Six to eight per cent of the EU population - equivalent to as many as 36 million people - suffer from one of the 5,000 to 8,000 known rare diseases. Both for the research of new treatments for rare diseases, as well as personalised medicine and the development of medicines for children, the patient groups available are often only small. At the MedUni Vienna, smaller patient groups are increasingly being focused on, for example in the Centre for Rare and Undiagnosed Diseases (CeRUD), but also at the Institute of Medical Statistics, especially in relation to the development of statistical methods to evaluate clinical studies for small groups.
The Institute of Medical Statistics at the MedUni Vienna is one of the world's leading institutions for the development of statistical methods used to plan and analyse clinical studies. The MedUni Vienna is also involved in three EU projects on this subject (ASTERIX, IDEAL and INSPIRE), which were set up to develop new methods for the design and analysis of clinical studies in small patient groups.
"The options for evaluating new therapeutic and pharmacological developments using conventional statistical methods are very limited due to the small patient groups, and often fail to lead to any clear statements regarding the effectiveness of innovative treatments," says Martin Posch, Head of the Institute of Medical Statistics at the Center for Medical Statistics, Informatics and Intelligent Systems. "As a result, we need to develop more efficient statistical methods."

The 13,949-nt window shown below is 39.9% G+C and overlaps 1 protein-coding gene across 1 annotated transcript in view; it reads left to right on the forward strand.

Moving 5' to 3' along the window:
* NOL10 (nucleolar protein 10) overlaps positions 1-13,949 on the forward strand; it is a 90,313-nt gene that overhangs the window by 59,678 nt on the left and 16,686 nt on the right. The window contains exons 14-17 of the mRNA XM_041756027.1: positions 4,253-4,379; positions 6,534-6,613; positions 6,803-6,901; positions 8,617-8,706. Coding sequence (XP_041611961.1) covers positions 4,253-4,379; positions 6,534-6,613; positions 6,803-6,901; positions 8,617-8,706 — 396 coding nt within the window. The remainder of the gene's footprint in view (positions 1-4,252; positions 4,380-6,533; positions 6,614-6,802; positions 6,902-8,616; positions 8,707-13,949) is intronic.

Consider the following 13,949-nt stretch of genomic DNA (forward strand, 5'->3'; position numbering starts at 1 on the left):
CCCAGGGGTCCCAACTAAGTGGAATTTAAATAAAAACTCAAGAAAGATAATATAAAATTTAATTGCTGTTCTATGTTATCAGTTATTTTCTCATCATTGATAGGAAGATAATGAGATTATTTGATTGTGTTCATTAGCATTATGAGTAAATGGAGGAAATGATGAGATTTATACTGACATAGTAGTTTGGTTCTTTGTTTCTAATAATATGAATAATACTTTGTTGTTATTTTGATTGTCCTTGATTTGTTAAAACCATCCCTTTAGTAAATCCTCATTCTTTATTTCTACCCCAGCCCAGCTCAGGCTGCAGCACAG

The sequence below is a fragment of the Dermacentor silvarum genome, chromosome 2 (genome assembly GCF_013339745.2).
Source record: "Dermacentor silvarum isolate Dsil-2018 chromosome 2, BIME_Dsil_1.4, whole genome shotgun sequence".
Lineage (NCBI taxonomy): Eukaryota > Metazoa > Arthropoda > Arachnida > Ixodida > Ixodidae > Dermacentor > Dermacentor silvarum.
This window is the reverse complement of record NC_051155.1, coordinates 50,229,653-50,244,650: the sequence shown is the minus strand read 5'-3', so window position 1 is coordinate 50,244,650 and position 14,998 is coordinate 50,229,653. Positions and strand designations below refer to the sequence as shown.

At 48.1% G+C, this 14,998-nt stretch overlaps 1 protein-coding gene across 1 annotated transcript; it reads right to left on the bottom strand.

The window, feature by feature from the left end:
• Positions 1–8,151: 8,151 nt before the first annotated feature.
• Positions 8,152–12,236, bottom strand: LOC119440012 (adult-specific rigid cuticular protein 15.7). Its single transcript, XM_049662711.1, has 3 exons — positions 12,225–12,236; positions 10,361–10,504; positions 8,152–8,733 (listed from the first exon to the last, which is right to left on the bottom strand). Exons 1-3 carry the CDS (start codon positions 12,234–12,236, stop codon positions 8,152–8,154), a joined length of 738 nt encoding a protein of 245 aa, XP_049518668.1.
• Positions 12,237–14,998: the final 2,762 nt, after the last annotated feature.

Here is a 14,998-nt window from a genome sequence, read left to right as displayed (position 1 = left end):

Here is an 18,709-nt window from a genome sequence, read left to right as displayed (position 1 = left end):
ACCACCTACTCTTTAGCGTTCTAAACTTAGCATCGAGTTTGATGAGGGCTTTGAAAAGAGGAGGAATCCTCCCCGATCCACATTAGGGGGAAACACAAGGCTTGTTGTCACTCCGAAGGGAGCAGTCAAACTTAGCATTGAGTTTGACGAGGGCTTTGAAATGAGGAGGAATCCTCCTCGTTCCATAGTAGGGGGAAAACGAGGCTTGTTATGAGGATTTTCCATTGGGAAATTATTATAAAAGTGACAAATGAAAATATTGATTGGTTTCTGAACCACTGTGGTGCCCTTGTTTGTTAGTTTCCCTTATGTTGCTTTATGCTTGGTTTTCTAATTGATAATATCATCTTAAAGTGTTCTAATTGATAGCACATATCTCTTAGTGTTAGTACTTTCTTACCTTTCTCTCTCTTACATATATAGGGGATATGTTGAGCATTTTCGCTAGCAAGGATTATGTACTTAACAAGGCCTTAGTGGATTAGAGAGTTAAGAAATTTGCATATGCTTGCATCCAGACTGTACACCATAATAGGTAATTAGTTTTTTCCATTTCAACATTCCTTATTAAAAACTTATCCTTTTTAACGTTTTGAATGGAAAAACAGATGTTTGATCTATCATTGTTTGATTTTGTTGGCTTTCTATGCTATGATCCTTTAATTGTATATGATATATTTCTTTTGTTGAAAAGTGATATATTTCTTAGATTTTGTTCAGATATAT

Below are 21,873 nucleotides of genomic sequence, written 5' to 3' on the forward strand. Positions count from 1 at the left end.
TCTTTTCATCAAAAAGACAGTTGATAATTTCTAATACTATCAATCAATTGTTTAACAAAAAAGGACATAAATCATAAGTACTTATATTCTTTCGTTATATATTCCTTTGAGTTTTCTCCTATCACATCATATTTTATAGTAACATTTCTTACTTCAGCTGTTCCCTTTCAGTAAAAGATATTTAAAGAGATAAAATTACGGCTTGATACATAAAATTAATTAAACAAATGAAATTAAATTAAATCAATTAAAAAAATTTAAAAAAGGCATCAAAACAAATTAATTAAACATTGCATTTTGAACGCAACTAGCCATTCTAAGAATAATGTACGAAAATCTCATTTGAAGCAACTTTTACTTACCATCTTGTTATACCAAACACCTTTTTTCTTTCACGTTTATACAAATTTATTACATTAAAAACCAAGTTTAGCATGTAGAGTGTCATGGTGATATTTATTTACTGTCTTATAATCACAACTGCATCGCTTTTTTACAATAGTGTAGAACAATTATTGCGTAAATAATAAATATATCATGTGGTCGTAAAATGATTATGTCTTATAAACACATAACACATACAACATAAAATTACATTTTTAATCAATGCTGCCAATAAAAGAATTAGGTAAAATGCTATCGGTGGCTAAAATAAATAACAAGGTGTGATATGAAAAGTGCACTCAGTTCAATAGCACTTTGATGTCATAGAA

Adaptive designs for clinical studies have been developed at the MedUni Vienna. For the first time, these allow the study design to be adapted quickly and effectively during an ongoing study. Interim results from a study can be used, for example, to optimise the allocation of medication-based treatment to patients. Says Posch: "The challenge lies in making statistically valid statements during the statistical analysis despite the changes to the ongoing study." Studies can therefore be made more efficient and often even shortened. "This also ensures that patients receive ineffective treatments less often." At the same time, the approval of new forms of treatment and medications can be accelerated for the affected groups thanks to these methods.
Another approach being taken in research is the transfer of research results to new groups of patients (extrapolation). "The development of statistical methods for the controlled extrapolation of findings on the effectiveness and safety of medications from adults to children is essential for the efficient development of new medications and their use in children," says Christoph Male from the MedUni Vienna's University Department of Paediatrics and Adolescent Medicine. As the Austrian representative to the Paediatric Committee of the European Medicines Agency, Male played a key role in helping to design the new concept document on this subject. "These new methods will help to reduce the number of children required in clinical studies to the necessary level. The cooperation between clinical practice and statistics is crucial for their success."